Stephens, 24 and ranked 83rd, won her first Grand Slam championship with a 6-3, 6-0 victory against Keys, her American contemporary. Peter Foley/European Pressphoto Agency
After every sporting event, however niche it may seem, I find myself writing the same post about the speed of Under Armour’s marketing team. Sloane Stephens is the epitome of “#IWILL, #WEWILL” which is UA’s latest slogan. #UNLIKEANY is the amazing campaign the company created which should have featured Sloane considering her return from injury to capture the US Open is the type of story that brands can build a foundation on especially at a time when every brand is trying to catch Lululemon and reach women.
Yet, here I am again, kicking a dead horse and saying that Under Armour hasn’t done a takeover of their website to feature Sloane. All they’ve done was a congratulations post with their hashtag on their social media. I’ve said over and over that for Under Armour to be successful they need to begin thinking small and capturing all of the niche opportunities that exist for the brand. Under Armour has champions in every segment of sport, but you wouldn’t know that if you visited the site. The narrative isn’t being created and quite frankly I think it’s the last time I write about it, but I will share some of the posts below so you can see my frustration with a company that is not performing very well and show how they are continuing to miss opportunities to undercut a damaged Nike machine.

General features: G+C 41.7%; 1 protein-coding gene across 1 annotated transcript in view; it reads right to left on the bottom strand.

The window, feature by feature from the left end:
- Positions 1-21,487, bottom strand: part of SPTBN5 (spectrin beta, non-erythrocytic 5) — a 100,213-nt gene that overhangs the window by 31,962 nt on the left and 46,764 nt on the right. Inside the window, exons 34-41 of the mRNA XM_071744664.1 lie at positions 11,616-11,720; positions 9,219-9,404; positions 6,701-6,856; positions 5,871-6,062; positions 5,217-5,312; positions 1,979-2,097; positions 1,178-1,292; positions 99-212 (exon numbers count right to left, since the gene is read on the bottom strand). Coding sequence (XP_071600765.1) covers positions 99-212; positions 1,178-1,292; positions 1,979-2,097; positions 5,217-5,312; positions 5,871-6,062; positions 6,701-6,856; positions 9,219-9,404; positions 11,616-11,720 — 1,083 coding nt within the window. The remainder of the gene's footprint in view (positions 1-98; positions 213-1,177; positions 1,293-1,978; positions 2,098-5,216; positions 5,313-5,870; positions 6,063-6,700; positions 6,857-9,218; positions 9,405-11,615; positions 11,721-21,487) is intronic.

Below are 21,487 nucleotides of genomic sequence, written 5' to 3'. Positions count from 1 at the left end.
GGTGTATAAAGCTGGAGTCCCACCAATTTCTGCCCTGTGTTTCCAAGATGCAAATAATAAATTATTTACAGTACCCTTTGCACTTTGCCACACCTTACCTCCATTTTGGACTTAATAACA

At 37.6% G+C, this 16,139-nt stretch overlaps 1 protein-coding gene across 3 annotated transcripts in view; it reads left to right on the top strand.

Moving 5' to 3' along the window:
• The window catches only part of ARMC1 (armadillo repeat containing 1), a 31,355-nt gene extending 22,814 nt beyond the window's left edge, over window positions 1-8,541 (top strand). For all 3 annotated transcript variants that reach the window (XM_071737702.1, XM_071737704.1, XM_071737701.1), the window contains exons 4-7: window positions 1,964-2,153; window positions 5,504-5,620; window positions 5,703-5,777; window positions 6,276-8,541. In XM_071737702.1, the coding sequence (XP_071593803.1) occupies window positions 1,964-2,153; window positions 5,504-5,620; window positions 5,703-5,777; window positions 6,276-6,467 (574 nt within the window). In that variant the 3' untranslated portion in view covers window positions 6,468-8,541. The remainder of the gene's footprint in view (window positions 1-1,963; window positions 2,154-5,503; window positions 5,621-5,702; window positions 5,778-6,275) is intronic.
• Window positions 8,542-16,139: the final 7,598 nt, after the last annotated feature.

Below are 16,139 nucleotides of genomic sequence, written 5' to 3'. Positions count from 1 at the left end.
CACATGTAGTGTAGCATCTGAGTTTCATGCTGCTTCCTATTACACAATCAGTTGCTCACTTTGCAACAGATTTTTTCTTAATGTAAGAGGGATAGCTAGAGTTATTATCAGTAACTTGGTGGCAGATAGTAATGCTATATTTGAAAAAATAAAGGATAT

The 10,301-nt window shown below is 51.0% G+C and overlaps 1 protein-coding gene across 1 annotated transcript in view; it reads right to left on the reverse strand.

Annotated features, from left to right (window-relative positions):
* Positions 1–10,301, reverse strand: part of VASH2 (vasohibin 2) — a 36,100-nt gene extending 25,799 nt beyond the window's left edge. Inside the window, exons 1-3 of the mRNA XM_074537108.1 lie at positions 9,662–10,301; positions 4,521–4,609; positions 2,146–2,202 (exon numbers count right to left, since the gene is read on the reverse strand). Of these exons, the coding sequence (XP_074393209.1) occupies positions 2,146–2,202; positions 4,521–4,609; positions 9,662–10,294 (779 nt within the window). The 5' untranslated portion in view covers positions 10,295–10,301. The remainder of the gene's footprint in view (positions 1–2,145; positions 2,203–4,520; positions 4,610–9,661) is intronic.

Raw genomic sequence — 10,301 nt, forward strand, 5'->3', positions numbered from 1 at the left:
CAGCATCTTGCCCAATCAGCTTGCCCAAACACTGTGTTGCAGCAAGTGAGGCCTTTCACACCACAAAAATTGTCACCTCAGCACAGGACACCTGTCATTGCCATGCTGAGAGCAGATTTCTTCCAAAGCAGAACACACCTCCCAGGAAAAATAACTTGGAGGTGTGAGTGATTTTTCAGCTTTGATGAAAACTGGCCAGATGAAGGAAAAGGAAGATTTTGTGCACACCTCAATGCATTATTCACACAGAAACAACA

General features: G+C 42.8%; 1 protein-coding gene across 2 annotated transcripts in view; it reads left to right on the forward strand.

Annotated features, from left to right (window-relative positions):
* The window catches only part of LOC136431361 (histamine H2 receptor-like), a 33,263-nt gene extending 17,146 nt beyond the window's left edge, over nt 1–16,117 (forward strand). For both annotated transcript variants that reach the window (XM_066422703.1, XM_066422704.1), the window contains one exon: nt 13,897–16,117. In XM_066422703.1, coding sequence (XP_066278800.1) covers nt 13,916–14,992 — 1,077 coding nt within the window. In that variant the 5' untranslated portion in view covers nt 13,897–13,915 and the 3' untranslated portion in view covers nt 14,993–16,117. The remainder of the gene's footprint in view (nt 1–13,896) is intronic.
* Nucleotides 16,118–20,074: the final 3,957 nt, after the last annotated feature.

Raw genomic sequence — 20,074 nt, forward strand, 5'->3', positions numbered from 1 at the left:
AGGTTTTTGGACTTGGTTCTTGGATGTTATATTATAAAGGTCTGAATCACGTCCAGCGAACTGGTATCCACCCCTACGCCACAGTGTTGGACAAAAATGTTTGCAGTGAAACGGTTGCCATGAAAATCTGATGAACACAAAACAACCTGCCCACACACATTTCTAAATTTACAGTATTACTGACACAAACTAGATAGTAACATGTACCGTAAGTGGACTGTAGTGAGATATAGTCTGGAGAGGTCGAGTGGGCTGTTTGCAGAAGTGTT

The narrative around Sloan is dope. She beat a Nike athlete. It wasn’t epic or pretty. It was gritty and ugly, but she won less than a year after a major surgery. Talk about a great narrative! Then again, don’t talk about it or build narratives and sports packages, or videos around it… that seems to be the Under Armour way.